scan, the individual is exposed to an
for a time not exceeding 2 s. The published surface power
densities measured during a scan are low and vary between 60
μW/m2 and 640 μW/m2.
The established health effects associated with non-ionising
limited to thermal effects, although uncertainty remains
concerning long-term effects of extremely low frequency (ELF)
and radio frequency (RF) fields. Millimetre wave body scanners
operate at outputs well below those required to produce tissue
Passive systems detect the very low levels of non-ionising
radiation that are
naturally emitted from the human body or objects concealed on
the body. These systems produce no radiation, either ionising or
non-ionising and hence present no radiation hazard.
Non-ionising security scanners are not considered further in
3.4 Safety systems
X-ray security units are designed and supplied with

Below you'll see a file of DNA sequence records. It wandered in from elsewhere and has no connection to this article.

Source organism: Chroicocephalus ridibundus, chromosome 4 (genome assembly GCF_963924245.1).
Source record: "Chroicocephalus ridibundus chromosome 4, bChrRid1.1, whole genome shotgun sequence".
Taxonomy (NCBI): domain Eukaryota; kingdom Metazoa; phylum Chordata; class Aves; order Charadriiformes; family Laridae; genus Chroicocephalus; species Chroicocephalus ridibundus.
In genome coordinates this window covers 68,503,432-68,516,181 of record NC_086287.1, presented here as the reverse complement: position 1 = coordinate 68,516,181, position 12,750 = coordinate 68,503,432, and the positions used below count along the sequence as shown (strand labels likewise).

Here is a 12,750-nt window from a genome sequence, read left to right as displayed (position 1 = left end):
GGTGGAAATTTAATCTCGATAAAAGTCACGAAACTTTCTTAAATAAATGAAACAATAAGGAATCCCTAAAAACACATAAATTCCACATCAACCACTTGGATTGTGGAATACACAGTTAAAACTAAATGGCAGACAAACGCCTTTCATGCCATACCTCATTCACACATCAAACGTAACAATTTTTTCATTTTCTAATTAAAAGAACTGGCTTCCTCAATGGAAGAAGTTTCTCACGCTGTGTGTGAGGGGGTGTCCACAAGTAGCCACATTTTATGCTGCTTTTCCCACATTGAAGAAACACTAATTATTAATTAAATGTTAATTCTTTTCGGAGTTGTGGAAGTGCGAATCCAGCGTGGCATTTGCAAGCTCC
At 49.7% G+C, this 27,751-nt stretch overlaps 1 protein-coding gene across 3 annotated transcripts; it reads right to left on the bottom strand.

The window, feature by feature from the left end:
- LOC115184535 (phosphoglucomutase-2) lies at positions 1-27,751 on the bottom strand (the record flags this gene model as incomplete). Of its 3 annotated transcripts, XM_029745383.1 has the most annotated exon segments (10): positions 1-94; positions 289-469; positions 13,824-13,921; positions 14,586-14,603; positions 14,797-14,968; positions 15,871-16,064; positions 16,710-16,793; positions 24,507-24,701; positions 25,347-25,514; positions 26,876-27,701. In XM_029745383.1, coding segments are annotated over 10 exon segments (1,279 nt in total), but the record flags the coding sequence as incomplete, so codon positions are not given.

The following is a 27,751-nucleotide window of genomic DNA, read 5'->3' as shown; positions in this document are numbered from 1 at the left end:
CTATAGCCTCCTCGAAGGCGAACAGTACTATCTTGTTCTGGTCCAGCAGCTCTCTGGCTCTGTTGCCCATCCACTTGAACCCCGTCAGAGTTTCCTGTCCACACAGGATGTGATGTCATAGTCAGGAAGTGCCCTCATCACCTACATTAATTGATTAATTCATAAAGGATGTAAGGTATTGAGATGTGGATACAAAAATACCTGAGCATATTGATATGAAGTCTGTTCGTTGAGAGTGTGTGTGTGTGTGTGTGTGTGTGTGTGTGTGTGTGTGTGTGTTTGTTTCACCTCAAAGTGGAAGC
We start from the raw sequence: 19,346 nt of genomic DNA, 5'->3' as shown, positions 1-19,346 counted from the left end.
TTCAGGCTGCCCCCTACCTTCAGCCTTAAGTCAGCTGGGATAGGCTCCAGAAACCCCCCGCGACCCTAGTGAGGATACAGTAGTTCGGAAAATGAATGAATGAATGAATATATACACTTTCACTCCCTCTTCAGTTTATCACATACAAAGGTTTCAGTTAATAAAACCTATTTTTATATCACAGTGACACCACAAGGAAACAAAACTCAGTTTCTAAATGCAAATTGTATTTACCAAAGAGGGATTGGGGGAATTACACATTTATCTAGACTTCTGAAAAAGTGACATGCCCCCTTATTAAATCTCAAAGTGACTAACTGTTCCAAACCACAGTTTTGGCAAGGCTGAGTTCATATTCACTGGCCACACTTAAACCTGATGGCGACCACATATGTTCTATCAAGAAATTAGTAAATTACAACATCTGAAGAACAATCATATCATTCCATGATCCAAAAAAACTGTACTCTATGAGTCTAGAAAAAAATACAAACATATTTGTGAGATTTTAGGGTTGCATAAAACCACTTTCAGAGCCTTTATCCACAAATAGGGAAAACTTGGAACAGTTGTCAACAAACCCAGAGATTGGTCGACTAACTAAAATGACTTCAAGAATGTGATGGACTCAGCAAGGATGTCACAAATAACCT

comprehensive and modern safety systems. The type of systems
that are installed on a particular model will depend on whether
the scanner is a backscatter unit or a transmission unit, but
will include most of the following:
- Password control. The X-ray set can only be operated from
the control console and the controls are password protected.
- Warning lights. The units have clear warning lights that
indicate the condition of the X-ray set. These lights normally
consist of a green light that is illuminated when the power is
switched on but no X-rays are being generated, and a red light
that is illuminated when X-rays are being generated.
- Emergency stop buttons. Buttons positioned close to the
operator’s position can be pressed to immediately terminate the
generation of X-rays.
- Access panel interlocks. Panels that can be removed to